Credentials and Documents

“Paul, a bondservant of Jesus Christ, called to be an apostle,
separated unto the gospel of God”
(Romans 1:1).

Paul begins his letter to the Romans by presenting his credentials as a “bondservant,” “apostle,” and one who is “set apart.”

Paul as a bondservant. The word “servant” in the original Greek has a much stronger meaning than the one we use today. It literally means “slave.” It is believed that there were three million slaves in the Roman Empire. Slaves were considered objects rather than persons. They could be bought and sold. Slaves had no rights and were subjected completely to the dominion of their master.

In Paul’s case it was not a specific master, nor the Caeser. It was Christ, the true Lord of the universe, whom he served by choice and in loving dependece. Paul uses this expression several times in the epistles, and even applies it to all believers who belong to Christ: “You were bought at a price; do not become slaves of men” (1 Cor. 7:23; see also 6:20).

Paul as an apostle. In contrast with his previous credentials, he also uses the one as “apostle.” This means that he had been sent as a messenger and has authority to accomplish a special mission. The emperors and kings had their emissaries and representatives. Only one who had seen Christ could become an apostle. Paul saw Christ on the way to Damascus and it was there that Christ called him to be “an apostle to the Gentiles” (Rom. 11:13; cf 1 Tim. 2:7; 2 Tim. 1:11).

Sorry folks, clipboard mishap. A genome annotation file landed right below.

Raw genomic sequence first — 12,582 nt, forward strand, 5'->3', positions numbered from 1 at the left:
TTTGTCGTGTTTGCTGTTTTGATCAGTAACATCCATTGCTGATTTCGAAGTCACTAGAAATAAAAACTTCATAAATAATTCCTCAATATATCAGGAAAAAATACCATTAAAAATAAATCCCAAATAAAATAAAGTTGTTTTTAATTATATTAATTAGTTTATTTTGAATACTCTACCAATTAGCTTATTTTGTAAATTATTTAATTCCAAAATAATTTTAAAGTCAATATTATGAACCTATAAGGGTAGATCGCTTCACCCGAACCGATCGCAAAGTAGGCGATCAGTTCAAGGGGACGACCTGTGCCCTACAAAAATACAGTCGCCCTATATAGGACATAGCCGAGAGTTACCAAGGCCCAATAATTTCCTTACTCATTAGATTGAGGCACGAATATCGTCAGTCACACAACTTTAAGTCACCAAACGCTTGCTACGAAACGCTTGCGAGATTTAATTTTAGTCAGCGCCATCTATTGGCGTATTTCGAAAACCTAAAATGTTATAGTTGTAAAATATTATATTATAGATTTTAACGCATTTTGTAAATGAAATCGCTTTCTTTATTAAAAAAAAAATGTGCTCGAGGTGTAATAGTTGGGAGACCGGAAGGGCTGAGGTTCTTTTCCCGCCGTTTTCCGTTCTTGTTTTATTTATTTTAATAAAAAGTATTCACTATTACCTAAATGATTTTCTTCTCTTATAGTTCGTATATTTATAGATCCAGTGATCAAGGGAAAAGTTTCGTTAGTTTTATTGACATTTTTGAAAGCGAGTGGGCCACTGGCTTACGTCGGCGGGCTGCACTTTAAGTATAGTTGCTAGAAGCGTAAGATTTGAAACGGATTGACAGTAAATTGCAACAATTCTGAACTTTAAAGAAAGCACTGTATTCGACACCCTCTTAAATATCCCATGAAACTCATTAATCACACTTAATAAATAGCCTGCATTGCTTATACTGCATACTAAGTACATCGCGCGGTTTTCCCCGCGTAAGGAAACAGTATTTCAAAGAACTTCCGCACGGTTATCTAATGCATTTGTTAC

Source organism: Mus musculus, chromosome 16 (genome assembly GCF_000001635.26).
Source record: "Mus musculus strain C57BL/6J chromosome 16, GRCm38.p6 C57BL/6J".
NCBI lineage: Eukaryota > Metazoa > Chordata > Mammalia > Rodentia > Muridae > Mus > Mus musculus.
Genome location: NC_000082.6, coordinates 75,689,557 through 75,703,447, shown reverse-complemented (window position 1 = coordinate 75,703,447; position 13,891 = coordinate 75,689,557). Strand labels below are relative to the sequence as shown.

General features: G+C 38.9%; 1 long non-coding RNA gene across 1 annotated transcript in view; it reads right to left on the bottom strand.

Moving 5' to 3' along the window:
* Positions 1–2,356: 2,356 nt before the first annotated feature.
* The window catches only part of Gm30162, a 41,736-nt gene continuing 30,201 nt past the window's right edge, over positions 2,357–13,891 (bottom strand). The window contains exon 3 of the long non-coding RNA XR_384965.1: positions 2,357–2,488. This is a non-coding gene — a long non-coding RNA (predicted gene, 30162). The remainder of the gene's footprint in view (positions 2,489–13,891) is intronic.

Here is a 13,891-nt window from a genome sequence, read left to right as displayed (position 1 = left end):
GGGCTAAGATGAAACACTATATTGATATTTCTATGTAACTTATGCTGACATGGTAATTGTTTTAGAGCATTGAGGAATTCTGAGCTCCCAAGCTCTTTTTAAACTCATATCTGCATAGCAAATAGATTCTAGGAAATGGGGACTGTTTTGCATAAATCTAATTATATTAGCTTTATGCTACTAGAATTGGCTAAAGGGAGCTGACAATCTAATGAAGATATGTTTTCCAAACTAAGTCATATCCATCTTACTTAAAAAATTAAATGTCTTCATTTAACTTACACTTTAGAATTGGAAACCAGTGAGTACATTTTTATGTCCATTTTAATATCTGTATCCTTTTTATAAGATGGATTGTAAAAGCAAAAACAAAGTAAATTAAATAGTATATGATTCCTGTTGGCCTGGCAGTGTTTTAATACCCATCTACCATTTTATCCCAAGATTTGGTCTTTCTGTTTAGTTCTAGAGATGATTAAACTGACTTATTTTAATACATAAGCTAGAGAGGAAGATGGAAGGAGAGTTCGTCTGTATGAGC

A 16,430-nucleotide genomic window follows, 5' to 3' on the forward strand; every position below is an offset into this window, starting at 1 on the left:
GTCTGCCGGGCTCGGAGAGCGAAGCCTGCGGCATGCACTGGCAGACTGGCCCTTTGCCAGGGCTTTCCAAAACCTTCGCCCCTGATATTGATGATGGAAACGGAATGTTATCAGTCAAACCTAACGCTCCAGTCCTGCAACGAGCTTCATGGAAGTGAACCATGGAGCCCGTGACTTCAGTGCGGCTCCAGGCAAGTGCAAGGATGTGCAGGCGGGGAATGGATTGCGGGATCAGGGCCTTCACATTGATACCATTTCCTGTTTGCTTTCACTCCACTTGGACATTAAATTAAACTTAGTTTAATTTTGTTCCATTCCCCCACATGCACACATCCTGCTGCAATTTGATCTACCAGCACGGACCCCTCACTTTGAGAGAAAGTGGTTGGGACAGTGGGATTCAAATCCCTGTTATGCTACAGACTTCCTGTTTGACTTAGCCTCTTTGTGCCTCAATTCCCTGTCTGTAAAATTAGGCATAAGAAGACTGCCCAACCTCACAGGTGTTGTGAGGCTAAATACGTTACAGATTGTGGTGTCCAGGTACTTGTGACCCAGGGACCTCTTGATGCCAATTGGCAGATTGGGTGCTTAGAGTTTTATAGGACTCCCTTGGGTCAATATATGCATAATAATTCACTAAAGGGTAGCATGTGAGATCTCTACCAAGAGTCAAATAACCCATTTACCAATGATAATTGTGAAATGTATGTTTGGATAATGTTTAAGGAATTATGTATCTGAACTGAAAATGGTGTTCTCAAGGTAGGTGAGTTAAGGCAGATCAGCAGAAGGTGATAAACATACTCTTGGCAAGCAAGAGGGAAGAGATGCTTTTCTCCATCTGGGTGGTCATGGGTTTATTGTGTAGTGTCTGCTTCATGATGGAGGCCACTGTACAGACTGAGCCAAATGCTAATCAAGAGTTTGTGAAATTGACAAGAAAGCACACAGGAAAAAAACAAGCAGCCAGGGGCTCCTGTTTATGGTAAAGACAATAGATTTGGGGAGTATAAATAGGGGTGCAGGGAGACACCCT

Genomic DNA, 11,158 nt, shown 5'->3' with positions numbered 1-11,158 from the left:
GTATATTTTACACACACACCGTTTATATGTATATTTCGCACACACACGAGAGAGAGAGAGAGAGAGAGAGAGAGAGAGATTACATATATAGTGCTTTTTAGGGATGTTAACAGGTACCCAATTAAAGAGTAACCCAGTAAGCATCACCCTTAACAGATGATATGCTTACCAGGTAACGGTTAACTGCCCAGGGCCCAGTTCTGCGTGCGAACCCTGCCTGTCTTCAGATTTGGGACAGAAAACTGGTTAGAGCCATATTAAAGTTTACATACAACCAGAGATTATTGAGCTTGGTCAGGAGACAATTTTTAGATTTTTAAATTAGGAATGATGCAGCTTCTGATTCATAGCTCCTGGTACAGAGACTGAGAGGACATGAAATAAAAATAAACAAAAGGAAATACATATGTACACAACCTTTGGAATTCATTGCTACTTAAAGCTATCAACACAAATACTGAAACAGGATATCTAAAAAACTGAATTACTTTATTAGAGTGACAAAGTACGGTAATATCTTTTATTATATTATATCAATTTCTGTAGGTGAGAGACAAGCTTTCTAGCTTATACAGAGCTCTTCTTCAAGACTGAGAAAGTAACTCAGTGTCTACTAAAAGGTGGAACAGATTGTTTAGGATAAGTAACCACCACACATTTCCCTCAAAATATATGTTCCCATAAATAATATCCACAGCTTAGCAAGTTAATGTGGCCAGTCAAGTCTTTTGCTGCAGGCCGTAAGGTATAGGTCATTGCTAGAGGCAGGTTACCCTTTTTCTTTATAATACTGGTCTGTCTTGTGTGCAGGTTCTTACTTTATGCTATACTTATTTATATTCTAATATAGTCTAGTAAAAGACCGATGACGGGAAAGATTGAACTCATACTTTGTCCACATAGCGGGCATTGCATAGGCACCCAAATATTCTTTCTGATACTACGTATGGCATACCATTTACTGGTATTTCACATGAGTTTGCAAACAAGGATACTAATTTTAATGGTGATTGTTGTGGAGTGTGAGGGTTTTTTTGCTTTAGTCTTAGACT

Paul as one set apart. This means he was “separate from others.” When he was a Jewish rabbi (teacher), he was “set apart” as a Pharisee to specialize in Jewish laws and traditions. But when he surrendered to Christ, he was set apart for the gospel and its ministry. “Gospel” means “good news”: that Christ died for our sins, was buried, and resurrected; and now He can save all those who trust in Him.

For a Roman citizen to present themselves as a servant or slave was something utterly inconceivable, but Paul preferred to present himself this way. This credential, for him, was more than a duty: it was an honor. Since that noonday in Damascus, when he had been on his knees to ask the Lord what He wished him to do, he continued asking the same question every day and going, or not going, according to where the Lord led him; doing, or stopping what he was doing, according to God’s will – whether on the road, on a ship, a church, or in a jail.

With joy and faith, Paul was an obedient servant,
an apostle to carry out the mission, and one set apart
to live within and for the gospel.
Can you kneel right now? Can you elevate your mind
to God in prayer? Do you dare to ask,
“Lord, what do You want me to do?”?
Do it right now. God will answer you…

How obedient are we? God bless you…